Genet. Sel. Evol.
Volume 37, Number Suppl. 1, 2005International Workshop on Major Genes and QTL in Sheep and Goats
|Page(s)||S55 - S64|
Positional cloning of the PIS mutation in goats and its impact on understanding mammalian sex-differentiationEric Pailhouxa, Bernard Vigiera, Laurent Schiblerb, Edmond P. Cribiub, Corinne Cotinota and Daniel Vaimanc
a Laboratoire de biologie du développement et reproduction, Institut national de la recherche agronomique, 78352 Jouy-en-Josas Cedex, France
b Laboratoire de génétique biochimique et cytogénétique, Institut national de la recherche agronomique, 78352 Jouy-en-Josas Cedex, France
c Laboratoire de génétique et épigénétique des pathologies placentaires, INSERM-U361, Pavillon Baudelocque, 123 Bd Port-Royal, 75014 Paris, France
(Accepted: 7 May 2004)
In goats, the PIS (polled intersex syndrome) mutation is responsible for both the absence of horns in males and females and sex-reversal affecting exclusively XX individuals. The mode of inheritance is dominant for the polled trait and recessive for sex-reversal. In XX PIS -/- mutants, the expression of testis-specific genes is observed very precociously during gonad development. Nevertheless, a delay of 4-5 days is observed in comparison with normal testis differentiation in XY males. By positional cloning, we demonstrate that the PIS mutation is an 11.7-kb regulatory-deletion affecting the expression of two genes, PISRT1 and FOXL2 which could act synergistically to promote ovarian differentiation. The transcriptional extinction of these two genes leads, very early, to testis-formation in XX homozygous PIS -/- mutants. According to their expression profiles and bibliographic data, we propose that FOXL2 may be an ovary-differentiating gene, and the non-coding RNA PISRT1, an anti-testis factor repressing SOX9, a key regulator of testis differentiation. Under this hypothesis, SRY, the testis-determining factor would inhibit these two genes in the gonads of XY males, to ensure testis differentiation.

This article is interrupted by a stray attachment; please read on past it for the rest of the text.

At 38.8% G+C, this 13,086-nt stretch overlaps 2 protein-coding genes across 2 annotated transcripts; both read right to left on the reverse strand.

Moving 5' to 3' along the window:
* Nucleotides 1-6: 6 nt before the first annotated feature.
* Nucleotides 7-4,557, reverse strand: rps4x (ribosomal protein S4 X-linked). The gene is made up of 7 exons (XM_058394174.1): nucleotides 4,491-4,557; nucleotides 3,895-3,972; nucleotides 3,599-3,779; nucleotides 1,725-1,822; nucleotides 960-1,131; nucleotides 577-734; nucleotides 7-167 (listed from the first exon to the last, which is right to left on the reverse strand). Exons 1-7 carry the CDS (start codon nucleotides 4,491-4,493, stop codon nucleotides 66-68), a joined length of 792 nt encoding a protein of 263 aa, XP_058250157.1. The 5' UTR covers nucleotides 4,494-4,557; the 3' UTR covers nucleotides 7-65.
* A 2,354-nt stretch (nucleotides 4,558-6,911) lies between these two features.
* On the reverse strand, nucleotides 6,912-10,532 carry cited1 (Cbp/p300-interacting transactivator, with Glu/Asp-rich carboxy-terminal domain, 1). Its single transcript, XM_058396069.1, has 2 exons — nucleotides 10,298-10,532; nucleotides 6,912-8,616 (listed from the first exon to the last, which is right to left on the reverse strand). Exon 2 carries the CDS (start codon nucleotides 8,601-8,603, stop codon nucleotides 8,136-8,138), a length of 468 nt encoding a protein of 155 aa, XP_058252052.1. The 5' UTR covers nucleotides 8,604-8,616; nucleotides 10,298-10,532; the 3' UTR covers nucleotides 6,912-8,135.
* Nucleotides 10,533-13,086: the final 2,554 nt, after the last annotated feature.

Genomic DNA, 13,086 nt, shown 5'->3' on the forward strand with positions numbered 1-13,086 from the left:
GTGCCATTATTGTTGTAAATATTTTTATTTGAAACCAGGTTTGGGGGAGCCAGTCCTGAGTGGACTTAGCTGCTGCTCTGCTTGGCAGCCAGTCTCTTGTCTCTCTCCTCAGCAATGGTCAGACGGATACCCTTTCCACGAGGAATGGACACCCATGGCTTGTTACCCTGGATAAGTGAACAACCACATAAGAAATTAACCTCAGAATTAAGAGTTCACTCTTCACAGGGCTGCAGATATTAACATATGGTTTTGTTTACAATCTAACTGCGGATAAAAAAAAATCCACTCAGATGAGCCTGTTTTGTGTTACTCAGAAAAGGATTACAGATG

Key words: PIS mutation / goat / gonad differentiation / XX sex-reversal / ovary development
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© INRA, EDP Sciences 2004